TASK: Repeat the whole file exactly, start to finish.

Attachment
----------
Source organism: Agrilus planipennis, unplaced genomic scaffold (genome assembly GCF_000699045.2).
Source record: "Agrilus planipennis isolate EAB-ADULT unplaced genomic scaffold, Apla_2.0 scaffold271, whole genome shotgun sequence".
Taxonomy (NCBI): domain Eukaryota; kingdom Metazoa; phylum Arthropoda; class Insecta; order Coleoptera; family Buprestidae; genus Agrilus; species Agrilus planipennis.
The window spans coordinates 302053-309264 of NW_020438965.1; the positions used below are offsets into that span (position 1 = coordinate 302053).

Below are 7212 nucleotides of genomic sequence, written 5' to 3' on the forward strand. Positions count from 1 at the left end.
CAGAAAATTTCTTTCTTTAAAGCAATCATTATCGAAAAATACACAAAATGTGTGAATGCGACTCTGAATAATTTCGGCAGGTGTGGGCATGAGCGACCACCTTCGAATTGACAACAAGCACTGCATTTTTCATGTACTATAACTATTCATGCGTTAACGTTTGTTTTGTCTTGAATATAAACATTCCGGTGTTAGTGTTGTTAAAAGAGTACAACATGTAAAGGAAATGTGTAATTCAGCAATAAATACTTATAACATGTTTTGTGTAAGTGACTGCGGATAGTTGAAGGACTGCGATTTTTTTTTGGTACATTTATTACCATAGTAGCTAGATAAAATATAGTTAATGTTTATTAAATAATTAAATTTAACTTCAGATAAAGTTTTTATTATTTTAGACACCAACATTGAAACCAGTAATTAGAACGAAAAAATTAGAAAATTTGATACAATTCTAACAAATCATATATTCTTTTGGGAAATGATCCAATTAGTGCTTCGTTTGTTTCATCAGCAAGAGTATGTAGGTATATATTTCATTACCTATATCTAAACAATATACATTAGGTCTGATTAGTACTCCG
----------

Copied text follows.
Source organism: Agrilus planipennis, unplaced genomic scaffold (genome assembly GCF_000699045.2).
Source record: "Agrilus planipennis isolate EAB-ADULT unplaced genomic scaffold, Apla_2.0 scaffold271, whole genome shotgun sequence".
Taxonomy (NCBI): domain Eukaryota; kingdom Metazoa; phylum Arthropoda; class Insecta; order Coleoptera; family Buprestidae; genus Agrilus; species Agrilus planipennis.
The window spans coordinates 302053-309264 of NW_020438965.1; the positions used below are offsets into that span (position 1 = coordinate 302053).

Below are 7212 nucleotides of genomic sequence, written 5' to 3' on the forward strand. Positions count from 1 at the left end.
CAGAAAATTTCTTTCTTTAAAGCAATCATTATCGAAAAATACACAAAATGTGTGAATGCGACTCTGAATAATTTCGGCAGGTGTGGGCATGAGCGACCACCTTCGAATTGACAACAAGCACTGCATTTTTCATGTACTATAACTATTCATGCGTTAACGTTTGTTTTGTCTTGAATATAAACATTCCGGTGTTAGTGTTGTTAAAAGAGTACAACATGTAAAGGAAATGTGTAATTCAGCAATAAATACTTATAACATGTTTTGTGTAAGTGACTGCGGATAGTTGAAGGACTGCGATTTTTTTTTGGTACATTTATTACCATAGTAGCTAGATAAAATATAGTTAATGTTTATTAAATAATTAAATTTAACTTCAGATAAAGTTTTTATTATTTTAGACACCAACATTGAAACCAGTAATTAGAACGAAAAAATTAGAAAATTTGATACAATTCTAACAAATCATATATTCTTTTGGGAAATGATCCAATTAGTGCTTCGTTTGTTTCATCAGCAAGAGTATGTAGGTATATATTTCATTACCTATATCTAAACAATATACATTAGGTCTGATTAGTACTCCG